Isaac Newton
Sir
Isaac Newton  newton.org.uk
Welcome to newton.org.uk 
the virtual museum of Sir Isaac Newton and the
history of science.
http://www.newton.org.uk/
Isaac Newton (1642  1727)
Isaac Newton was born in
Lincolnshire, near Grantham, on December 25,
1642, and died at Kensington, London, on March
20, 1727. He was educated at Trinity College,
Cambridge, and lived there from 1661 till 1696,
during which time he produced the bulk of his
work in mathematics; in 1696 he was appointed to
a valuable Government office, and moved to
London, where he resided till his death.
http://www.maths.tcd.ie/pub/HistMath/People/Newton/RouseBall/RB_Newton.html
Sir Isaac Newton
Isaac Newton wurde am 4.Januar 1643
in Woolsthorpe geboren und starb am 31.März 1727
in Kensington.
http://www.chemie.unibremen.de/stohrer/biograph/newton.htm
Isaac Newton
Dinoj Surendran
Once upon a time, in a place that no
one has ever heard of  Woolsthorpe,
Lincolnshire, England  a tiny lump of flesh
entered the world. It was named Isaac after its
father, who had died three months before. But its
mother remarried and abandoned it to the care of
grandparents till the lump was eleven (and worthy
of a human pronoun).
http://www.geocities.com/CapeCanaveral/Lab/3550/newtonzi.htm
Isaac Newton Links
Here at the Isaac Newton Institute
for Mathematical Sciences, we are often asked
about Newton's life and works. There are already
many excellent and informative Web sites and
books about Newton, so rather than duplicate
those, we have put together a guide to some of
the places, both real and virtual, where you can
find out more.
http://www.newton.cam.ac.uk/newton.html
Isaac Newton (16421727)
Bibliography
and Works
Historiographical
Review
Newtonian
Studies
The
Newtonian Party
http://www.lucknow.com/horus/guide/ms114.html
Isaac Newton
Isaac Newton is popularly remembered
as the man who saw an apple fall from a tree, and
was inspired to invent the theory of gravity. If
you have grappled with elementary physics then
you know that he invented calculus and the three
laws of motion upon which all of mechanics is
based. More fundamentally, Newton's mathematical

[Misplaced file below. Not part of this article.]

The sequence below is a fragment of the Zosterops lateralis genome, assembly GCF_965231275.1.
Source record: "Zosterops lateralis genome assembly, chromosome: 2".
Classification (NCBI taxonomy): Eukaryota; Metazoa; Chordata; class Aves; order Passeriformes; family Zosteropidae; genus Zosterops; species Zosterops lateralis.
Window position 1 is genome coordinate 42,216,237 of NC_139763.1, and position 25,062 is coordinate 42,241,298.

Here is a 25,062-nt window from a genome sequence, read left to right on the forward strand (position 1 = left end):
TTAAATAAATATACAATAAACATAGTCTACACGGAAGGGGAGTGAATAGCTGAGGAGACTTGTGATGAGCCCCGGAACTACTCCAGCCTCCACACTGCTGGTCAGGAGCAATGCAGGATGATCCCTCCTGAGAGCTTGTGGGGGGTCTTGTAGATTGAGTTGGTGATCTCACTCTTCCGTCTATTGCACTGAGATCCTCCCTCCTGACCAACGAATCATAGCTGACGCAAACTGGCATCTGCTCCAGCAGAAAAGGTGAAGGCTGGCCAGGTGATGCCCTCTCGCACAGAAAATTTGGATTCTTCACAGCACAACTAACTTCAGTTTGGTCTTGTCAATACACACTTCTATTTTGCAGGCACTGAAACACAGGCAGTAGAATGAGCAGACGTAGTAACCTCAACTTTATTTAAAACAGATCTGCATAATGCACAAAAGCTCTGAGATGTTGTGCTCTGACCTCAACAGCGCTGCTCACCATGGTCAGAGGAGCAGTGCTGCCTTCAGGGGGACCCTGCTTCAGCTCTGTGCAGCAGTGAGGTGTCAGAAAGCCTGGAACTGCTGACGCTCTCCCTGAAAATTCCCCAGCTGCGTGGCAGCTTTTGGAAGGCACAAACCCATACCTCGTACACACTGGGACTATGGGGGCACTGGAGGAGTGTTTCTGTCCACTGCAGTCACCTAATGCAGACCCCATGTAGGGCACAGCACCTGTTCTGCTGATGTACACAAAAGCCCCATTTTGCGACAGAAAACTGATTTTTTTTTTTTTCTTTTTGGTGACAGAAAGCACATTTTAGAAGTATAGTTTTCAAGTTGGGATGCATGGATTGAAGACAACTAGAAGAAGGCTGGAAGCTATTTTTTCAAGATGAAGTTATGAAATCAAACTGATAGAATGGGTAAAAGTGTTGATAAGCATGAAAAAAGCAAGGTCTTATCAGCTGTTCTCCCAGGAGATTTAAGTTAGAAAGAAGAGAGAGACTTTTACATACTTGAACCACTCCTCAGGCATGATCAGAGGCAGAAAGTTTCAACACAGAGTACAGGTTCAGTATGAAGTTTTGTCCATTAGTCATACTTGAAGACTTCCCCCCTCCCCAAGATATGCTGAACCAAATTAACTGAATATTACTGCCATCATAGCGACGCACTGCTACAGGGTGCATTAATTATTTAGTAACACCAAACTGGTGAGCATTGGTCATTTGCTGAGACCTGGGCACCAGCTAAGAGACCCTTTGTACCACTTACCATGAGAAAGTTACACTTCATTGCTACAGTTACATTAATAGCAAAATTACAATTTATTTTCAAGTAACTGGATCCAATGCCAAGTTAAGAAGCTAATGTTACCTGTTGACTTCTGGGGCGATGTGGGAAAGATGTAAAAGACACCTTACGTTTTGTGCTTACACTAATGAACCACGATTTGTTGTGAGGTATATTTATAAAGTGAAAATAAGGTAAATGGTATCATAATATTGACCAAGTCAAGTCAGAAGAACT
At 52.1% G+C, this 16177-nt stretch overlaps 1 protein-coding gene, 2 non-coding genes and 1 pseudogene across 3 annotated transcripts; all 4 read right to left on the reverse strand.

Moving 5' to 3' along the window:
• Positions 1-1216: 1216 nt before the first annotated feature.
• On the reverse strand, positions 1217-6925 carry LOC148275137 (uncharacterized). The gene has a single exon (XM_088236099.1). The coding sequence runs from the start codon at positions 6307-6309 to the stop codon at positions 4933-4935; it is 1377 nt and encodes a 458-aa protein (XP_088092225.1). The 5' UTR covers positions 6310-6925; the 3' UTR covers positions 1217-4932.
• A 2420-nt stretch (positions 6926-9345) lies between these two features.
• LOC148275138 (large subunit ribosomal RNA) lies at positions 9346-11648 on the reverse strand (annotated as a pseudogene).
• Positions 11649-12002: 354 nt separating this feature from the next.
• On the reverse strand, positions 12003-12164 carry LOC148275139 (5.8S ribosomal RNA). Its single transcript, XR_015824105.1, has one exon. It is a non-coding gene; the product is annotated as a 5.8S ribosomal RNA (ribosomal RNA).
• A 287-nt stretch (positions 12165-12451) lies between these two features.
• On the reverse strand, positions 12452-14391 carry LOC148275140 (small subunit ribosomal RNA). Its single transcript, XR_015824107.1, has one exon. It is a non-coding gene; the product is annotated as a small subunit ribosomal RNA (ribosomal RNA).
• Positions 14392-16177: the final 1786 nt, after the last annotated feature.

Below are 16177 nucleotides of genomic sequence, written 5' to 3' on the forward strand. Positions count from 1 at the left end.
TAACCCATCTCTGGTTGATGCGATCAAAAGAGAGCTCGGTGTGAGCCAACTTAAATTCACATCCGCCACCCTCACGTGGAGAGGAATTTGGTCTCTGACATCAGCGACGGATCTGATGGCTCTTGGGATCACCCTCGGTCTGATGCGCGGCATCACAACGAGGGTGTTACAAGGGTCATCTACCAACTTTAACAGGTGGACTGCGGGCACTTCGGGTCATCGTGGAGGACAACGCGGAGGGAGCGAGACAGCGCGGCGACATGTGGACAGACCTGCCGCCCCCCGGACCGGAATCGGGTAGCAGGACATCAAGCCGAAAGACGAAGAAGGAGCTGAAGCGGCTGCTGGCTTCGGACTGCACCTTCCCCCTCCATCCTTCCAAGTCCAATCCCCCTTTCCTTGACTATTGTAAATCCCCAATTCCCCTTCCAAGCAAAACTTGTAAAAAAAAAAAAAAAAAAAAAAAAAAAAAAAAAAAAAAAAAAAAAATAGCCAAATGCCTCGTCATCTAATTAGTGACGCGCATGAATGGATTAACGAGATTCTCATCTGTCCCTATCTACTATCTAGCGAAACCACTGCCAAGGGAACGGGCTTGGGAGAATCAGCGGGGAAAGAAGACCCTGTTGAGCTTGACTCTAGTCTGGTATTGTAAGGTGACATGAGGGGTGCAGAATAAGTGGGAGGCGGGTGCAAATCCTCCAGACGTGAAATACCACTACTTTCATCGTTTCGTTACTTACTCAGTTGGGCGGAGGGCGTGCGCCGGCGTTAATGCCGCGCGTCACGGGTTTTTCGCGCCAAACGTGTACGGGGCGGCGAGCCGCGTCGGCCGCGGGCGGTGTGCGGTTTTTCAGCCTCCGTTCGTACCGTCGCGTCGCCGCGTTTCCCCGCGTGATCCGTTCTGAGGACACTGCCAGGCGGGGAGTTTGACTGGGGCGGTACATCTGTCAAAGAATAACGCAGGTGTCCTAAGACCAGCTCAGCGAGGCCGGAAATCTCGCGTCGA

approach has become so basic to all of physics
that he is generally regarded as the father of
the clockwork universe: the first, and perhaps
the greatest, physicist. In fact, Newton was
deeply opposed to the mechanistic conception of
the world. A secretive alchemist and heretical
theologian, he performed countless experiments
with crucibles and furnaces in his Cambridge
chambers, analyzing the results in unmistakably
alchemical terms.
http://wwwctp.mit.edu/~alford/newton.html
Newton, Isaac (16421727)
English scientist and mathematician
who was born into a poor farming family. Luckily
for humanity, Newton was not a good farmer, and
was sent to Cambridge to study to become a
preacher. At Cambridge, Newton studied
mathematics, being especially strongly influenced
by Euclid, although
he was also influenced by Baconian and Cartesian
philosophies. Newton was forced to leave
Cambridge when it was closed because of the
plague, and it was during this period that he
made some of his most significant discoveries.
With the reticence he was to show later in life,
Newton did not, however, publish his results.
http://www.treasuretroves.com/bios/Newton.html
Modern History Sourcebook: Isaac Newton:
Optics
Excerpts from Isaac Newton, Optics,
or, a Treatise of the Reflections, Refractions,
IrMlections and Colours of Light, 4th ed.
(London, 1730).
http://www.fordham.edu/halsall/mod/newtonoptics.html
Newton
Isaac Newton's life can be
divided into three quite distinct periods. The
first is his boyhood days from 1643 up to his
appointment to a chair in 1669. The second period
from 1669 to 1687 was the highly productive
period in which he was Lucasian professor at
Cambridge. The third period (nearly as long as
the other two combined) saw Newton as a highly